Even while I squished my frame across the pair of seats below the window looking over the clouds above the Atlantic Ocean, it didn’t feel real.
I’d hugged my family good-bye, smooched my kitties, rapidly re-ran the ‘must-pack’ list through my head (and berated myself for actually packing it all – the kilos add up). Customs were a breeze and off I went. I only had a 45 minute layover in JFK, and the plane was delayed about half an hour. It was pure luck that an experienced traveler just happened to be on the same transfer as myself, or I would have been so blissfully lost I might never have made it.
The 14 hour flight over the Atlantic went surprisingly smoothly for a 14 hour flight. I thought I’d go stir-crazy, but having an empty seat beside me was enough to afford my “elongated structure” a little wiggle room and, despite having significantly less leg room and the disadvantage of not being able to get up and grab a snack from the cupboard, it began to feel more like “a Sunday off” like back when I used to have those. But, I suppose now I have nearly 6 months of those, though I can guarantee I won’t be spending them drifting in and out of naps catching up on blockbusters I never actually got to see in theatres… (and discovering that the opening scene of Dark Knight Rises is not necessarily enjoyable when you are actually in an airplane).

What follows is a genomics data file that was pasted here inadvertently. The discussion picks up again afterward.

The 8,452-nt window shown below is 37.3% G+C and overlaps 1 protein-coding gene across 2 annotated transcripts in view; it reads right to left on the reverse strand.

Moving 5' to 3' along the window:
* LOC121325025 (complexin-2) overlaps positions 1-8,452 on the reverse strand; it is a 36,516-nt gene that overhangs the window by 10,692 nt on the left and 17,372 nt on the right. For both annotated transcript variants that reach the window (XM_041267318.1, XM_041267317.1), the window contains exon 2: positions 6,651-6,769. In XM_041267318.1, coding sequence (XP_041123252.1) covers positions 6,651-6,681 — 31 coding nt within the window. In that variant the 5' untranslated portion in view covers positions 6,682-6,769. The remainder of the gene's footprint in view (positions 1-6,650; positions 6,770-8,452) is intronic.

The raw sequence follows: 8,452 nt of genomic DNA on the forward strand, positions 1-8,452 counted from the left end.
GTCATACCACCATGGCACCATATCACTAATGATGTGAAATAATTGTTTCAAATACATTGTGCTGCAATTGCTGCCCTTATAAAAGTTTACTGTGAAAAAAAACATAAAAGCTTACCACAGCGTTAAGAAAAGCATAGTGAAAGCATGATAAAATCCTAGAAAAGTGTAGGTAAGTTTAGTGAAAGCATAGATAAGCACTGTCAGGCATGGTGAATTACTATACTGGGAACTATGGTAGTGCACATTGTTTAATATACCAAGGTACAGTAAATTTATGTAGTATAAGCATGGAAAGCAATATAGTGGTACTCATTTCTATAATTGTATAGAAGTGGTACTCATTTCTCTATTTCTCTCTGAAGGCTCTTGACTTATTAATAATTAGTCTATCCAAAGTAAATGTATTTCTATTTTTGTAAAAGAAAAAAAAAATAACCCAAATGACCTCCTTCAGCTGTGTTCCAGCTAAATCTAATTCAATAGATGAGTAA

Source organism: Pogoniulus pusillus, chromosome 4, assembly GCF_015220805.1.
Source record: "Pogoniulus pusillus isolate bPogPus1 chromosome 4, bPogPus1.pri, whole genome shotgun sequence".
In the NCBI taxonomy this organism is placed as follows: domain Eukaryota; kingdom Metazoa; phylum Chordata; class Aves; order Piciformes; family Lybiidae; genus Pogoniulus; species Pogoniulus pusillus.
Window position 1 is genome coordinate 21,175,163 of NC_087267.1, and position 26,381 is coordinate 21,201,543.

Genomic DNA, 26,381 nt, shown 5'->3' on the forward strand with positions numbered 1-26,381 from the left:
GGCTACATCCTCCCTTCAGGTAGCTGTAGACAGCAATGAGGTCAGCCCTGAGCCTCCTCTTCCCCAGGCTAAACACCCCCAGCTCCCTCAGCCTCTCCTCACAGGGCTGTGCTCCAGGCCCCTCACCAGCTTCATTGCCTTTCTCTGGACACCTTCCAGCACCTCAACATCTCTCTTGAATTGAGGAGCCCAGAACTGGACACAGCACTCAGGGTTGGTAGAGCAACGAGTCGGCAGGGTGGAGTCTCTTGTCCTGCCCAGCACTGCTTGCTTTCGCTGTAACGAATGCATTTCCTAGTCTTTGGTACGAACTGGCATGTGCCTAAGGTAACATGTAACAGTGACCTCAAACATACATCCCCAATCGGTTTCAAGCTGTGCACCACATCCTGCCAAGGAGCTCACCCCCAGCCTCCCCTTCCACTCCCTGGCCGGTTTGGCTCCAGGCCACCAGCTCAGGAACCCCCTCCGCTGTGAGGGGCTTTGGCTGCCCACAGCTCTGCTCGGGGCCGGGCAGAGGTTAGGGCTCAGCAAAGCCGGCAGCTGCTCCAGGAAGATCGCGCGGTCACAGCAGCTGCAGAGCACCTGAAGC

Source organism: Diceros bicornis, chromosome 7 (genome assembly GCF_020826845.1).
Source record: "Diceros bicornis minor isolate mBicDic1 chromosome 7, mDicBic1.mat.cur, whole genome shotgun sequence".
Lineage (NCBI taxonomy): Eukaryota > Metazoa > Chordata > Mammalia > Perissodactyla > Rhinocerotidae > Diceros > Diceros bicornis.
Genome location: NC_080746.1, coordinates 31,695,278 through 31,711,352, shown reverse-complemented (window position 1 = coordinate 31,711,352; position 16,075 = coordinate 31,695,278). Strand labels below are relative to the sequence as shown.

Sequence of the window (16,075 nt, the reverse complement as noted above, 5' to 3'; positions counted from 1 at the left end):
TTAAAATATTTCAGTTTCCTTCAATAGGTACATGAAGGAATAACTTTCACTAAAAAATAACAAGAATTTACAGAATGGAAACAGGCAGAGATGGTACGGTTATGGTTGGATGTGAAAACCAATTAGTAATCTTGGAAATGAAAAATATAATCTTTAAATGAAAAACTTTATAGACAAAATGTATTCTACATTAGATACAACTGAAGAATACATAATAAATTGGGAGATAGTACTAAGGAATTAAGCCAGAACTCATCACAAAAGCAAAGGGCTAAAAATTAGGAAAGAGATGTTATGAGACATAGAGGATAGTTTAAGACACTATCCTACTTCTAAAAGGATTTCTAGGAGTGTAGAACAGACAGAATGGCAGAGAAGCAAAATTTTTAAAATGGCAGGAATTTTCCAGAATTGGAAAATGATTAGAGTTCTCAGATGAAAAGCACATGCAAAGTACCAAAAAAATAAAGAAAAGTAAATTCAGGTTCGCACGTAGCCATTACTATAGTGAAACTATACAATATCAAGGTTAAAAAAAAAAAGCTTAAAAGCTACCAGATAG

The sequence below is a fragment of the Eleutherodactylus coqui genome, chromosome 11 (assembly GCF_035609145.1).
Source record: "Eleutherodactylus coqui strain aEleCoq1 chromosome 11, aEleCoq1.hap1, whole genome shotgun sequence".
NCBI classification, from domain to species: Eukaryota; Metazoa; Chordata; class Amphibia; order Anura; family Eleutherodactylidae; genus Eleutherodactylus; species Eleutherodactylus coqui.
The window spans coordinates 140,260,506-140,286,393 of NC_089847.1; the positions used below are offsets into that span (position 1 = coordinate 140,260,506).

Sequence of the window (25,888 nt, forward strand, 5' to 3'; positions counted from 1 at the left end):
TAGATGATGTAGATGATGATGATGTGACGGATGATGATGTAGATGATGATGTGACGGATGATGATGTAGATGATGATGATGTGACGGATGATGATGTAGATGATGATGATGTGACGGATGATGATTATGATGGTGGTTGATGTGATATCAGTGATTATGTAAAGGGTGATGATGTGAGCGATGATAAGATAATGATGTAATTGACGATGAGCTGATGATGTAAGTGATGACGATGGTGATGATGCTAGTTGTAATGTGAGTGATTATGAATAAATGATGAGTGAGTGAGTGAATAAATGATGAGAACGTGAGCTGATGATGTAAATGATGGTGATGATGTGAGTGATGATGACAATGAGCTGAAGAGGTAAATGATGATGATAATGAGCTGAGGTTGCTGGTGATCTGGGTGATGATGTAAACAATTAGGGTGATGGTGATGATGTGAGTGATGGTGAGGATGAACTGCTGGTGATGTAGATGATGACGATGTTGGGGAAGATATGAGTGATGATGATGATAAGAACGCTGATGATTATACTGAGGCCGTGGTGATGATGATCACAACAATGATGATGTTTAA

…and then I was in South Africa.
It might be nice to be able to say I was swept up in a profound new reality, but the truth is it felt more like a dream. (That could have had something to do with the overnighter I’d pulled the day before and the fact that I’d by then spent close to 16 hrs on an airplane.) When my pack did not arrive with me (not surprisingly since even we barely made the transfer, and we have legs), was when the reality started to sink in.
My tent was in my pack. My tent was my go-to bubble. But my bubble was not there.
I was concerned that I didn’t have a known place to actually sleep when I hopped my next flight to the Ivato airport in Antananarivo, or a phone number to be contacted at, or any certainty that I’d be able to even access my email or check my baggage status or get my pack at all while in Madagascar, but, after a flight in which I spent most of it in a semi-coma, mouth agape squashed in a middle seat, I appreciated the fact that I was so utterly, wholly and completely outside of my comfort zone. I was in Madagascar.
And, boy, was I grinning.